Ordinary modern English uses "whoever", and "whomever" is only used in formal writing, or by people who grew up being taught this was the correct form. If this example of "whomever" is in a book, you may as well throw the book away. Sentences in English are often meaningless without context, and this particular usage is several decades out of date.
A great deal depends on what follows: whoever is nominative - I'll go with whoever invites me; whomever is accusative - I'll go with whomever I first meet. Having said that, I should add that many people, carelessly, or ignorantly, or casually, ignore this distinction, and only use the nominative form.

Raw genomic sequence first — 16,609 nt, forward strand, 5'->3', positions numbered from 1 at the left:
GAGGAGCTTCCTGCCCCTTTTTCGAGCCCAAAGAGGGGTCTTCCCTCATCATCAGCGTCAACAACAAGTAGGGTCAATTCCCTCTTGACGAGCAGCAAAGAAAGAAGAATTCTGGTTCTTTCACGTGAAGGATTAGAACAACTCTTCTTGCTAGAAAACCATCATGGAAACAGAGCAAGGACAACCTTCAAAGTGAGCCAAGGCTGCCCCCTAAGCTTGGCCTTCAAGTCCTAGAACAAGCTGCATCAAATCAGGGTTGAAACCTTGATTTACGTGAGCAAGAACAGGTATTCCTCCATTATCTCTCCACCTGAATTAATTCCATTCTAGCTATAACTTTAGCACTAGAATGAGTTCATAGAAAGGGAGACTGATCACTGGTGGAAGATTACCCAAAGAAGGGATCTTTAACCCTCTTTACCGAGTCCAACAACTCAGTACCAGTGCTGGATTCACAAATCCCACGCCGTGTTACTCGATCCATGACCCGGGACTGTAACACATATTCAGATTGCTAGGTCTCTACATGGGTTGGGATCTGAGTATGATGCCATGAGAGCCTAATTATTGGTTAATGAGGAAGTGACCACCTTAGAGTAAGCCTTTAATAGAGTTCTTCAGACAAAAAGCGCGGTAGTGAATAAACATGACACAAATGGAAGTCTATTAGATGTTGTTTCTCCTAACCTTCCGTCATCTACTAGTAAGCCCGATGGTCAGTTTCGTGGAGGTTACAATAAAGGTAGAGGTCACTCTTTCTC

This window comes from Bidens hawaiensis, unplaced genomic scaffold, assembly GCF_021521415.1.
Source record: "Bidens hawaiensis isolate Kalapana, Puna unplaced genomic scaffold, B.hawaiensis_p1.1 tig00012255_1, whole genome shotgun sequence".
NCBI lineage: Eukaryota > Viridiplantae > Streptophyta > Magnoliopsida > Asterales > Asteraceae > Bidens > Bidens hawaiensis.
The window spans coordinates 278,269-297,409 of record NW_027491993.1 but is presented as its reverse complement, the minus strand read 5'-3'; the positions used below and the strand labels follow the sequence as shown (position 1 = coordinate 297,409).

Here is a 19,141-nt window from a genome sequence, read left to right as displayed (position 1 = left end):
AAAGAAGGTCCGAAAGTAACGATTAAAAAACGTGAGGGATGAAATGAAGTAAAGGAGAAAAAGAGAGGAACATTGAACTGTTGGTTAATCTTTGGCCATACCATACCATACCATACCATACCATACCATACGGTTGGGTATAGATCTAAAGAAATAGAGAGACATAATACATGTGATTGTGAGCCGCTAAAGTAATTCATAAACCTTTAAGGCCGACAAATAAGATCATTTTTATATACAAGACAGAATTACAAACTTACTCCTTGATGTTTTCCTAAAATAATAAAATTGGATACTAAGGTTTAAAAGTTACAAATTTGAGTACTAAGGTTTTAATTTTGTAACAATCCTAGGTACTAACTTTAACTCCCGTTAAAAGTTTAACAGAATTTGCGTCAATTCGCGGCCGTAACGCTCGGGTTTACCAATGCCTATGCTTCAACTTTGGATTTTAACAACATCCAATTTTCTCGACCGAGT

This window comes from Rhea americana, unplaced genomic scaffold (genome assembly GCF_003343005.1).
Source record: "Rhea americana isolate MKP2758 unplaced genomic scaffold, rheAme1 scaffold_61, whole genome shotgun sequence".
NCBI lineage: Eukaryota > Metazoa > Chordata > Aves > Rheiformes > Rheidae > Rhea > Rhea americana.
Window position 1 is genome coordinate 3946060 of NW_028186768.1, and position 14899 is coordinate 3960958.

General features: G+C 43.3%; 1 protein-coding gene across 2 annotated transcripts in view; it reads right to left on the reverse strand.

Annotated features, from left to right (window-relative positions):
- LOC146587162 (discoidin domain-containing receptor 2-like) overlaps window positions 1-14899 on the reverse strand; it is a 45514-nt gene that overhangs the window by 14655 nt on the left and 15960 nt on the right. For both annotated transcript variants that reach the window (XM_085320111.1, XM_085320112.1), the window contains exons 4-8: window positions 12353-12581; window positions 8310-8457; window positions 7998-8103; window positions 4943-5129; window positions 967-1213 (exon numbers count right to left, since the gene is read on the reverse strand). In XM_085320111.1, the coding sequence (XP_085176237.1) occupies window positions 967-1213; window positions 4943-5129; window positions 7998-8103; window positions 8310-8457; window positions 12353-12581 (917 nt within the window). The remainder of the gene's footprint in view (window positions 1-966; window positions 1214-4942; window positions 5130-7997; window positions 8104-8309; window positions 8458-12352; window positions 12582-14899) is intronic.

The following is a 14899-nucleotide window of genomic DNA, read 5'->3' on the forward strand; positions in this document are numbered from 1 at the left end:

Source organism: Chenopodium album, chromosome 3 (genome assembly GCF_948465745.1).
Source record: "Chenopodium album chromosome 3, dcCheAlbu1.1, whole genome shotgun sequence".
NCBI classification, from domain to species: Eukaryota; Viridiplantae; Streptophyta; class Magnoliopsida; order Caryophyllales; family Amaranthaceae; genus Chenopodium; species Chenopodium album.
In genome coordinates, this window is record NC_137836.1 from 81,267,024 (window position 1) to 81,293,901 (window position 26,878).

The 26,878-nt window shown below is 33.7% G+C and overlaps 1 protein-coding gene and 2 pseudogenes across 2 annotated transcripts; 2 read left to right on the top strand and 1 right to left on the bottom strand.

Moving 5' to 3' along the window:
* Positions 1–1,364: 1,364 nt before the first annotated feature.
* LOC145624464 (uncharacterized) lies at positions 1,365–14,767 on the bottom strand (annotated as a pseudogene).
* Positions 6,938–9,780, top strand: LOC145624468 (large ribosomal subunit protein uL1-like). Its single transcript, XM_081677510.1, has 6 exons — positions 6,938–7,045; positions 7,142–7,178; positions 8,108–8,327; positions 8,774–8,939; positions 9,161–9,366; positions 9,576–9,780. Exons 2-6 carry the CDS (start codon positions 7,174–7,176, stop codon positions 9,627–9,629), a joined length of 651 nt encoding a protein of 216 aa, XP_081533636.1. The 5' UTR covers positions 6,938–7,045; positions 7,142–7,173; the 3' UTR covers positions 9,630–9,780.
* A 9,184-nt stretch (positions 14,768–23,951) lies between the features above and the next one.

Whoever is also used generally, in a casual way, often without a verb, to mean any person, just as whatever is used to mean any thing. The WR dictionary includes this use:
informal an unknown or unspecified person: give those to John, or Cathy, or whoever.
Maybe that's what you want, Younghon. As you can see, the choice depends on what is implied in your sentence - what people are calling context.